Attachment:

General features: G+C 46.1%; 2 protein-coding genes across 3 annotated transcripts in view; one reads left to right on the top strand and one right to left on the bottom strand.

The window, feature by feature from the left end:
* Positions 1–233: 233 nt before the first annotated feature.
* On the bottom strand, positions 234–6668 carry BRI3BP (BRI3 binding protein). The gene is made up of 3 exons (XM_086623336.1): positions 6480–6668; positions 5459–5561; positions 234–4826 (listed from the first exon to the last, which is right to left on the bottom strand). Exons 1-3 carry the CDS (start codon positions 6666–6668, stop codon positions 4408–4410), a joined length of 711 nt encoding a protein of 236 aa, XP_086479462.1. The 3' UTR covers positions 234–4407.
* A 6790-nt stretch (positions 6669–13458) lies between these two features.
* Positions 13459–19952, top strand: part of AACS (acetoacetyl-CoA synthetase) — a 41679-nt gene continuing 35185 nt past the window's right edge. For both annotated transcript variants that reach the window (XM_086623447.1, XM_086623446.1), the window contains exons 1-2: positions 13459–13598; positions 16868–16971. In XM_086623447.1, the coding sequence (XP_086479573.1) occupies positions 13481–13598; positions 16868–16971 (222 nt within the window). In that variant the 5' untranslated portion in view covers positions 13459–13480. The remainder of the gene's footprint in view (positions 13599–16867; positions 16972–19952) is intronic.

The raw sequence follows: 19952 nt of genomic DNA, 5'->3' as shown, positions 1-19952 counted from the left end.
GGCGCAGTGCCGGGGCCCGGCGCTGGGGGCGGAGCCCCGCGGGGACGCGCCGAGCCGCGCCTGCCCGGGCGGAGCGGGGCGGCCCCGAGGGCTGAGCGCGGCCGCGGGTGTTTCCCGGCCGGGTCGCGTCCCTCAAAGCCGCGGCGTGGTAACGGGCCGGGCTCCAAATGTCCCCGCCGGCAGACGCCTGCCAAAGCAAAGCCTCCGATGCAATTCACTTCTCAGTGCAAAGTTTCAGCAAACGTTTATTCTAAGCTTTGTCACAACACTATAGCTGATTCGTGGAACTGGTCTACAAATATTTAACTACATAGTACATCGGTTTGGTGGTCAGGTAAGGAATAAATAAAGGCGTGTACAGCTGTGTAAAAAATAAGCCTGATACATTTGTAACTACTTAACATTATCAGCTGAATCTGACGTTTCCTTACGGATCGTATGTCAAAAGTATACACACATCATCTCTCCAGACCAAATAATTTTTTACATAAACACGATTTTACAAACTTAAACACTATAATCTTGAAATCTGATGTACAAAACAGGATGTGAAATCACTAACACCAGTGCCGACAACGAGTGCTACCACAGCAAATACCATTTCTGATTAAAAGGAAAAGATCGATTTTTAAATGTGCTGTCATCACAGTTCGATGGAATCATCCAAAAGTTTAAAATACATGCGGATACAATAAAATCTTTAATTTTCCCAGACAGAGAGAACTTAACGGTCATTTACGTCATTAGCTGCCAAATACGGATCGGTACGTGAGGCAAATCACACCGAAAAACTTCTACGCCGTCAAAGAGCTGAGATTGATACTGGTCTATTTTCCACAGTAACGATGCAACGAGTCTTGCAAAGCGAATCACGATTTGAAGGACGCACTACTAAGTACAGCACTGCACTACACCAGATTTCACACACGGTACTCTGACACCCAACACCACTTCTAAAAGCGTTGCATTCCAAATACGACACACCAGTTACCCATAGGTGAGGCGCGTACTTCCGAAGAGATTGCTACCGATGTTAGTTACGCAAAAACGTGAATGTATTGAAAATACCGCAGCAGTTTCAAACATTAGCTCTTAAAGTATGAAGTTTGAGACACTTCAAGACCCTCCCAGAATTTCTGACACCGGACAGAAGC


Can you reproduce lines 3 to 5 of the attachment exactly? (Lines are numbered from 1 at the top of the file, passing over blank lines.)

* Positions 1–233: 233 nt before the first annotated feature.
* On the bottom strand, positions 234–6668 carry BRI3BP (BRI3 binding protein). The gene is made up of 3 exons (XM_086623336.1): positions 6480–6668; positions 5459–5561; positions 234–4826 (listed from the first exon to the last, which is right to left on the bottom strand). Exons 1-3 carry the CDS (start codon positions 6666–6668, stop codon positions 4408–4410), a joined length of 711 nt encoding a protein of 236 aa, XP_086479462.1. The 3' UTR covers positions 234–4407.
* A 6790-nt stretch (positions 6669–13458) lies between these two features.